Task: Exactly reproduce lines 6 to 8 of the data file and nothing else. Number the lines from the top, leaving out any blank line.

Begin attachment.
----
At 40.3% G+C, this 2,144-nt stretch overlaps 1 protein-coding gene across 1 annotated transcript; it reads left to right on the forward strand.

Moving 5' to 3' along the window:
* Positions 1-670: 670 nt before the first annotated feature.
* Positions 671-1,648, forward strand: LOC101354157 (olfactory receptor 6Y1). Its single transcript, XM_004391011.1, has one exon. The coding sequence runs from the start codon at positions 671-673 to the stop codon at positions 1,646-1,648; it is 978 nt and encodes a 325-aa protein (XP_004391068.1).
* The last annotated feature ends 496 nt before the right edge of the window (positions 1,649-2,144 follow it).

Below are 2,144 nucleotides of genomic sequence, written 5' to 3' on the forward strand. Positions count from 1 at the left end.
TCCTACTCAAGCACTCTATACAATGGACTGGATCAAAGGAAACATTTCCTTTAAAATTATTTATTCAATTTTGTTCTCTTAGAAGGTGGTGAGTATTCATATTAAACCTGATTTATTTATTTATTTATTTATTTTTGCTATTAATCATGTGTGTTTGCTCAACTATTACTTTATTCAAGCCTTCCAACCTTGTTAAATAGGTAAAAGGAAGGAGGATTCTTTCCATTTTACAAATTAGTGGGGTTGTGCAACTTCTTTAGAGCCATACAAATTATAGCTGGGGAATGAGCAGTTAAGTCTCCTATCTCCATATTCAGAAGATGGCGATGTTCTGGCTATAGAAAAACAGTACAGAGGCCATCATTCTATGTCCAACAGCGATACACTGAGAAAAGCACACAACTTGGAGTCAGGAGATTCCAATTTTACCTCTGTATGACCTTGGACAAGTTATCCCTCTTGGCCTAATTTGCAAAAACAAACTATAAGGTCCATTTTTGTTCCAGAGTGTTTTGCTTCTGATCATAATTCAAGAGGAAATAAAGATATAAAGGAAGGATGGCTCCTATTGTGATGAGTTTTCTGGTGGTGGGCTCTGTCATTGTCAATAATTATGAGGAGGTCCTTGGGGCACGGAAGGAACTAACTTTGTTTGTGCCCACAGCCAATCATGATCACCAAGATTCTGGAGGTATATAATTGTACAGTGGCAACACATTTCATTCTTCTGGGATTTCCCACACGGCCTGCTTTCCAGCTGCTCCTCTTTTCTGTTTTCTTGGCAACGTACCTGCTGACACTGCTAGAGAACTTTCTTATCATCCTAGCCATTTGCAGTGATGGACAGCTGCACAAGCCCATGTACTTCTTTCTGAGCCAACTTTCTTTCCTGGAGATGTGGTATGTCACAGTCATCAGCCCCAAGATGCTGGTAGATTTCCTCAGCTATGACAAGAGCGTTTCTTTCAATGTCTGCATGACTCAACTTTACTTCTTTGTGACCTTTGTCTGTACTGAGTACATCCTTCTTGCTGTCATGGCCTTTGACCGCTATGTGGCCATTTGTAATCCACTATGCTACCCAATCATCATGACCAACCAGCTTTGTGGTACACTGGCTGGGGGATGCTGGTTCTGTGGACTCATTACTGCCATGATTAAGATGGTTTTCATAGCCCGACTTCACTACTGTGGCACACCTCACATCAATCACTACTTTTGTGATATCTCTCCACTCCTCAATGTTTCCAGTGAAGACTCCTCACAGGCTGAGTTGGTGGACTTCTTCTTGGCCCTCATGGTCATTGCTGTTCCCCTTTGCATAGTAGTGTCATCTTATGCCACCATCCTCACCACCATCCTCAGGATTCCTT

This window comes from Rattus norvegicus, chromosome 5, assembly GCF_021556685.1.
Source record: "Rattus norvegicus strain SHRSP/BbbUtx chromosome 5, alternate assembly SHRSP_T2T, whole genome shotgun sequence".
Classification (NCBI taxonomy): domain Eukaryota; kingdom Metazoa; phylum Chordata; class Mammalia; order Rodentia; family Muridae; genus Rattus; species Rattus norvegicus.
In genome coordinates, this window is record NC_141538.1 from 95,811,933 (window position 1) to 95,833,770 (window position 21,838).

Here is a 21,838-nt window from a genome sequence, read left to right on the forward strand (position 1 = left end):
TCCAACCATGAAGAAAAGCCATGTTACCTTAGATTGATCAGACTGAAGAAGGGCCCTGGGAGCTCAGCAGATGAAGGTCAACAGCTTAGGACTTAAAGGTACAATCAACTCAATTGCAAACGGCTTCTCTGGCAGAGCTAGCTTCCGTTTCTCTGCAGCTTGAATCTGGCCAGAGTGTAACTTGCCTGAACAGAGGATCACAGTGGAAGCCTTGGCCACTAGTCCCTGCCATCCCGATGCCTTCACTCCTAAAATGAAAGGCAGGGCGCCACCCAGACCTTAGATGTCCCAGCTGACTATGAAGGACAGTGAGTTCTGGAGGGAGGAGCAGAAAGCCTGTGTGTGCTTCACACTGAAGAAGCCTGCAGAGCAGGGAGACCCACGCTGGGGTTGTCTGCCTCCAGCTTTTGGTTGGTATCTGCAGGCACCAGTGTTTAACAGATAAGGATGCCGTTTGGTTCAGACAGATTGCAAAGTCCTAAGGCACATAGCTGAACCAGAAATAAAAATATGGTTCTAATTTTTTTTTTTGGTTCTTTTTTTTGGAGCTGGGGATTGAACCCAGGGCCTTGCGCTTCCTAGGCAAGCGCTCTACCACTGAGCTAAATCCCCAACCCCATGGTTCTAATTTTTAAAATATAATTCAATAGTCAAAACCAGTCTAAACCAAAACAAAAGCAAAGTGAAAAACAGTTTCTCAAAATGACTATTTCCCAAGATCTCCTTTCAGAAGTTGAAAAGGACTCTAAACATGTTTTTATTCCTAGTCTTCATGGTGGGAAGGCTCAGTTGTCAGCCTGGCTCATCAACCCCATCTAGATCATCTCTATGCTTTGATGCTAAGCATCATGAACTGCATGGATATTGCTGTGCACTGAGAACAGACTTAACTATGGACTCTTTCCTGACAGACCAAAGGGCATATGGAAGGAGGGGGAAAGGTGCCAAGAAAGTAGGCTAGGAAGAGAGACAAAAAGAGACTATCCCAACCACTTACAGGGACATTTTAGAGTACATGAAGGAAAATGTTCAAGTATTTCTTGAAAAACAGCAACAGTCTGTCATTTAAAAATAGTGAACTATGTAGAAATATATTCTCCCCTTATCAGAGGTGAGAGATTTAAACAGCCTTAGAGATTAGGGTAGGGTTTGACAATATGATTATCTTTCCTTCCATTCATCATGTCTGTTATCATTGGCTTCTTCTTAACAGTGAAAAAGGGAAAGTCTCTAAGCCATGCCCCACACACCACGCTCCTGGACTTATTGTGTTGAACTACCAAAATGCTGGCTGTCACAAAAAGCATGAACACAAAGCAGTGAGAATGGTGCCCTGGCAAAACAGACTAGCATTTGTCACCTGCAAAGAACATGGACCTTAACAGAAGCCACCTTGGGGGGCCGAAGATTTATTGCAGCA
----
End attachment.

Below are 2,144 nucleotides of genomic sequence, written 5' to 3' on the forward strand. Positions count from 1 at the left end.
TCCTACTCAAGCACTCTATACAATGGACTGGATCAAAGGAAACATTTCCTTTAAAATTATTTATTCAATTTTGTTCTCTTAGAAGGTGGTGAGTATTCATATTAAACCTGATTTATTTATTTATTTATTTATTTTTGCTATTAATCATGTGTGTTTGCTCAACTATTACTTTATTCAAGCCTTCCAACCTTGTTAAATAGGTAAAAGGAAGGAGGATTCTTTCCATTTTACAAATTAGTGGGGTTGTGCAACTTCTTTAGAGCCATACAAATTATAGCTGGGGAATGAGCAGTTAAGTCTCCTATCTCCATATTCAGAAGATGGCGATGTTCTGGCTATAGAAAAACAGTACAGAGGCCATCATTCTATGTCCAACAGCGATACACTGAGAAAAGCACACAACTTGGAGTCAGGAGATTCCAATTTTACCTCTGTATGACCTTGGACAAGTTATCCCTCTTGGCCTAATTTGCAAAAACAAACTATAAGGTCCATTTTTGTTCCAGAGTGTTTTGCTTCTGATCATAATTCAAGAGGAAATAAAGATATAAAGGAAGGATGGCTCCTATTGTGATGAGTTTTCTGGTGGTGGGCTCTGTCATTGTCAATAATTATGAGGAGGTCCTTGGGGCACGGAAGGAACTAACTTTGTTTGTGCCCACAGCCAATCATGATCACCAAGATTCTGGAGGTATATAATTGTACAGTGGCAACACATTTCATTCTTCTGGGATTTCCCACACGGCCTGCTTTCCAGCTGCTCCTCTTTTCTGTTTTCTTGGCAACGTACCTGCTGACACTGCTAGAGAACTTTCTTATCATCCTAGCCATTTGCAGTGATGGACAGCTGCACAAGCCCATGTACTTCTTTCTGAGCCAACTTTCTTTCCTGGAGATGTGGTATGTCACAGTCATCAGCCCCAAGATGCTGGTAGATTTCCTCAGCTATGACAAGAGCGTTTCTTTCAATGTCTGCATGACTCAACTTTACTTCTTTGTGACCTTTGTCTGTACTGAGTACATCCTTCTTGCTGTCATGGCCTTTGACCGCTATGTGGCCATTTGTAATCCACTATGCTACCCAATCATCATGACCAACCAGCTTTGTGGTACACTGGCTGGGGGATGCTGGTTCTGTGGACTCATTACTGCCATGATTAAGATGGTTTTCATAGCCCGACTTCACTACTGTGGCACACCTCACATCAATCACTACTTTTGTGATATCTCTCCACTCCTCAATGTTTCCAGTGAAGACTCCTCACAGGCTGAGTTGGTGGACTTCTTCTTGGCCCTCATGGTCATTGCTGTTCCCCTTTGCATAGTAGTGTCATCTTATGCCACCATCCTCACCACCATCCTCAGGATTCCTT

This window comes from Rattus norvegicus, chromosome 5, assembly GCF_021556685.1.